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Thu September 16 2021

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£8.6bn allocation for affordable housing

31 Aug The government has confirmed an allocation of £8.6bn for affordable housing in England over the next five years.

The Ministry of Housing said that its funding package would support the construction of around 119,000 new homes by 2026.  Of these, 57,000 will be for private ownership, 29,600 for social rent and 6,250 affordable rural homes.

Around 57,600 units of affordable housing units were delivered in 2019-20.

The funding announced today forms the lion’s share of the £11.5bn Affordable Homes Programme 2021-2026.

Nearly 90 new partnerships, made up of councils, housing associations and private providers, have already had bids approved for their share of programme funding.  Homes England, the government body responsible for housing delivery, will distribute £5.2bn to 31 partner organisations outside of the capital. The Greater London Authority (GLA) gets £3.4bn.

The mayor of London’s new programme – running alongside the extended 2016-23 programme – will see 79,000 new homes started over the next five years. 

Homes England chief executive Peter Denton said: “Not only does today’s announcement give our new strategic partners the funding, flexibility, and confidence they need to build much needed affordable homes across the country, it also establishes a large network of organisations looking to share their skills and capabilities to expand the affordable housing sector and transform communities.

“By forming strategic partnerships with a wide range of public and private organisations, we are creating the conditions needed for institutional investment to catalyse affordable housing supply and in future give local authorities more of the tools they need to plan and act strategically, shaping their communities and building new homes.”

Homes England’s strategic partners are listed below:

Organisation Grant funding Number of homes
Abri £250m 3,218
Accent £210.2m 3,305
Aster £114m 1,550
Bromford £239.9m 4,000
Clarion £249.7m 4,770
Curo & Swan £160.4m 2,425
EMH & Midland Heart £171.7m 3,551
Flagship £93m 1,500
Great Places £240.8m 4,920
Greensquare Accord £212.9m 3,755
Guinness & Stonewater £250m 4,180
Hyde £250m 3,000
Karbon £131.5m 2,200
Legal & General £125.5m 2,121
LiveWest £123.6m 2,550
Longhurst & NCHA £230m 3,935
McCarthy and Stone £93.9m 1,500
Metropolitan Thames Valley £62.6m 1,500
Onward £152.4m 3,208
Orbit £103.9m 1,500
Places for People £250m 4,403
Platform £250m 4,680
Riverside £80.8m 1,530
Sage £73.5m 1,750
Sanctuary £99.5m 2,000
Sovereign £166.9m 3,338
Thirteen £191.3m 3,270
Together £249.9m 4,047
Torus £140.3m 2,736
Vistry £83m 1,474
Vivid £105.6m 1,550

What is affordable housing?

There is no agreed definition of affordable housing. The most commonly referred to definition of affordable housing is set out in Annex 2 to the National Planning Policy Framework (NPPF).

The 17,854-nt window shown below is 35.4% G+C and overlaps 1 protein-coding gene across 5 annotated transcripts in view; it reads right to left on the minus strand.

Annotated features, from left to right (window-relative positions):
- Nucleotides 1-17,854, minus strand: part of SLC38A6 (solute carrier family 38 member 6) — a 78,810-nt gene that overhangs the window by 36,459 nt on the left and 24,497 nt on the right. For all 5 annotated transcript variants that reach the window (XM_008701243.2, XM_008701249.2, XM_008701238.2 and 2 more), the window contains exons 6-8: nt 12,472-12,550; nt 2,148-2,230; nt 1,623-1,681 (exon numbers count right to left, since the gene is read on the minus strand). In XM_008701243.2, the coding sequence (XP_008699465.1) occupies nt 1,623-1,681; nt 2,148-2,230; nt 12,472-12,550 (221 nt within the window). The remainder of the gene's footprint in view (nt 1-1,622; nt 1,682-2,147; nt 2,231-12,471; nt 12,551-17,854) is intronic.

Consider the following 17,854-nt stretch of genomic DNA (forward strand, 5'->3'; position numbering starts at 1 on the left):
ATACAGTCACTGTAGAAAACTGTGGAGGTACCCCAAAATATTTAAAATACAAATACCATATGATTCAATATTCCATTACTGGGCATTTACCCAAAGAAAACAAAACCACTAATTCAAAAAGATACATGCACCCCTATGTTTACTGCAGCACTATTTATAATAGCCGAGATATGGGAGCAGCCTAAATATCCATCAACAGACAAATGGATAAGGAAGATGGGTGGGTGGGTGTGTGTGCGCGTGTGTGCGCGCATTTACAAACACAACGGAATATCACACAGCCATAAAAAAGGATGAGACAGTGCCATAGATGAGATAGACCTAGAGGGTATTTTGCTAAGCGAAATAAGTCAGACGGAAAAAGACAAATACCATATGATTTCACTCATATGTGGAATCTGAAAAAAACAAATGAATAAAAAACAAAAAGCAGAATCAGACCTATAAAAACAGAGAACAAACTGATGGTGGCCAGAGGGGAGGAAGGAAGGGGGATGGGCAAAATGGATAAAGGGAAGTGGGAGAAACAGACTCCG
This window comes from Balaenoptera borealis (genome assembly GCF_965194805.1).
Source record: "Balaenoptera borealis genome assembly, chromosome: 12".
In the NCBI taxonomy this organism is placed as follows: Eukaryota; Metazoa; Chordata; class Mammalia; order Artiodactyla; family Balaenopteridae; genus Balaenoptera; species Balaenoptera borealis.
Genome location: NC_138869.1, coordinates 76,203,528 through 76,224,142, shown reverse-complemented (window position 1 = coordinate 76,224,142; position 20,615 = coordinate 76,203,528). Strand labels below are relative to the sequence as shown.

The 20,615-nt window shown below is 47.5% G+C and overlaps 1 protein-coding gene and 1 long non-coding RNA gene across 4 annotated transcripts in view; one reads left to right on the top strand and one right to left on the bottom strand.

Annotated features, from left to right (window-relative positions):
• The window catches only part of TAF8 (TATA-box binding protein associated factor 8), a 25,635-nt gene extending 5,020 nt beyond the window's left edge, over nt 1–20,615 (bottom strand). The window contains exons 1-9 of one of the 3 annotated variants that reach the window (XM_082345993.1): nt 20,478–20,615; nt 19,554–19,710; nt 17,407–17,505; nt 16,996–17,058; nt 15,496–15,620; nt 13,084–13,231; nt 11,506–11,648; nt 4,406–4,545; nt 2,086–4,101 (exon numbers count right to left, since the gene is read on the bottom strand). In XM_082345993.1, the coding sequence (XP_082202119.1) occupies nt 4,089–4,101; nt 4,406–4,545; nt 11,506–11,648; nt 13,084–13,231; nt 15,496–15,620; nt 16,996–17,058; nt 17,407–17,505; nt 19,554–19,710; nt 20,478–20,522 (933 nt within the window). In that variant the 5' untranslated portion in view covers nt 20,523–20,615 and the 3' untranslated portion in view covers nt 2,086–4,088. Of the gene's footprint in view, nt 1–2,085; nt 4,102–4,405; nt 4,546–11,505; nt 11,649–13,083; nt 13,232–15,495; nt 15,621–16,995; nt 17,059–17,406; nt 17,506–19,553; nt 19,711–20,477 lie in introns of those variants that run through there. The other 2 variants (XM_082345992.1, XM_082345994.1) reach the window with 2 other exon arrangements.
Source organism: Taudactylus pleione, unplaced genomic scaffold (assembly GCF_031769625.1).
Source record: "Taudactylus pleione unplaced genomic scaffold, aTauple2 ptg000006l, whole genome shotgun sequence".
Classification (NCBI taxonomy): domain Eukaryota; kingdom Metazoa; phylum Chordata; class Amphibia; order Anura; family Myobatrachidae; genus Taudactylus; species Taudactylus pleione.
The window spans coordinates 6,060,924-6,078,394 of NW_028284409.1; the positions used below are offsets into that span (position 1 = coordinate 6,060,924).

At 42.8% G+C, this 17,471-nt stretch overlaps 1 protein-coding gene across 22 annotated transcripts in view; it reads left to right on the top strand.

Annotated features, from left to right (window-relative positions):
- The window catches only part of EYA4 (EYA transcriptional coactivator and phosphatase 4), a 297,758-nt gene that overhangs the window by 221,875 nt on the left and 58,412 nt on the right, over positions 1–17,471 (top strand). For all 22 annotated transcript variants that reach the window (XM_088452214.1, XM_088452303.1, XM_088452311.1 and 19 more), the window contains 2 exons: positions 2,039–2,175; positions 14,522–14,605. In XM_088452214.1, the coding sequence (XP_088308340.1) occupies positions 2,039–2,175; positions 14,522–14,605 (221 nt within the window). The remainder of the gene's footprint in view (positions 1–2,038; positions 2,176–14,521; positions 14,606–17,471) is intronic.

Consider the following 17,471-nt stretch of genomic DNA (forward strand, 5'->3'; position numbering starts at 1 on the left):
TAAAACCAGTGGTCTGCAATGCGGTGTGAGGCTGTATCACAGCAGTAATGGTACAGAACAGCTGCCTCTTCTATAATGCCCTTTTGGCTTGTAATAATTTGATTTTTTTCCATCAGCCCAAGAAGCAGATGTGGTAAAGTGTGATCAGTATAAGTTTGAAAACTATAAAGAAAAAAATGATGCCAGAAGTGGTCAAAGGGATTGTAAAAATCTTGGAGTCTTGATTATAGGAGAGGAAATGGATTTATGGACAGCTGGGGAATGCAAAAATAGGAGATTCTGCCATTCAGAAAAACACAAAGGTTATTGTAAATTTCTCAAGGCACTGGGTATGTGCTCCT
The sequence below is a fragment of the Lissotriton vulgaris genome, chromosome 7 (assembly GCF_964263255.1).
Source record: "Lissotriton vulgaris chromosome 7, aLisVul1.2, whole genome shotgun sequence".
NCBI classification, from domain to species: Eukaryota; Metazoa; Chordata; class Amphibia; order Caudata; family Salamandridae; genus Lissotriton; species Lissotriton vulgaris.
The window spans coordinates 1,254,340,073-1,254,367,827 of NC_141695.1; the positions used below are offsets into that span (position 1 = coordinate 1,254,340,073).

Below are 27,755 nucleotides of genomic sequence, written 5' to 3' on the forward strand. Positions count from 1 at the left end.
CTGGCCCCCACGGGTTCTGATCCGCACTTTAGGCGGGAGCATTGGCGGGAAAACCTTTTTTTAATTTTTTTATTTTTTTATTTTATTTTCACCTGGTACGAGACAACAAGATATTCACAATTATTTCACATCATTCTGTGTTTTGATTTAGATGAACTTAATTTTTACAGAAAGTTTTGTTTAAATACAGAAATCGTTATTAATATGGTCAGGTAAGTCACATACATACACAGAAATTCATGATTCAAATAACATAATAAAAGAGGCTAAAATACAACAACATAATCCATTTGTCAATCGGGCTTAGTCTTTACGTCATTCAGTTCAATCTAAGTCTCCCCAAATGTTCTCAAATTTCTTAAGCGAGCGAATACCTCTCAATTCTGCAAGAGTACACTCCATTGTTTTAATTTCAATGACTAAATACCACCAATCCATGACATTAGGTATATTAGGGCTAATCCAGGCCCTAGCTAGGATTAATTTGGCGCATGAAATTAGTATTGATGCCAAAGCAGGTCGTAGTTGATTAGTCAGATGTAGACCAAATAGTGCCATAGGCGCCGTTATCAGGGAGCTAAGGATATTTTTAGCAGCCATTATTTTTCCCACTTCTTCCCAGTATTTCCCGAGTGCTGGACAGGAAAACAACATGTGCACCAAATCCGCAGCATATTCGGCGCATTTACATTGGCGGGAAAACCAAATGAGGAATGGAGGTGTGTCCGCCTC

That says that affordable housing is housing for sale or rent, for those whose needs are not met by the market (including housing that provides a subsidised route to home ownership and/or is for essential local workers); and which complies with one or more of the following definitions:

a) Affordable housing for rent: meets all of the following conditions: (a) the rent is set in accordance with the government’s rent policy for Social Rent or Affordable Rent, or is at least 20% below local market rents (including service charges where applicable); (b) the landlord is a registered provider, except where it is included as part of a Build to Rent scheme (in which case the landlord need not be a registered provider); and (c) it includes provisions to remain at an affordable price for future eligible households, or for the subsidy to be recycled for alternative affordable housing provision. For Build to Rent schemes affordable housing for rent is expected to be the normal form of affordable housing provision (and, in this context, is known as Affordable Private Rent).

b) Starter homes: is as specified in Sections 2 and 3 of the Housing and Planning Act 2016 and any secondary legislation made under these sections. The definition of a starter home should reflect the meaning set out in statute and any such secondary legislation at the time of plan-preparation or decision-making. Where secondary legislation has the effect of limiting a household’s eligibility to purchase a starter home to those with a particular maximum level of household income, those restrictions should be used.

c) Discounted market sales housing: is that sold at a discount of at least 20% below local market value. Eligibility is determined with regard to local incomes and local house prices. Provisions should be in place to ensure housing remains at a discount for future eligible households.

d) Other affordable routes to home ownership: is housing provided for sale that provides a route to ownership for those who could not achieve home ownership through the market. It includes shared ownership, relevant equity loans, other low cost homes for sale (at a price equivalent to at least 20% below local market value) and rent to buy (which includes a period of intermediate rent). Where public grant funding is provided, there should be provisions for the homes to remain at an affordable price for future eligible households, or for any receipts to be recycled for alternative affordable housing provision, or refunded to government or the relevant authority specified in the funding agreement.

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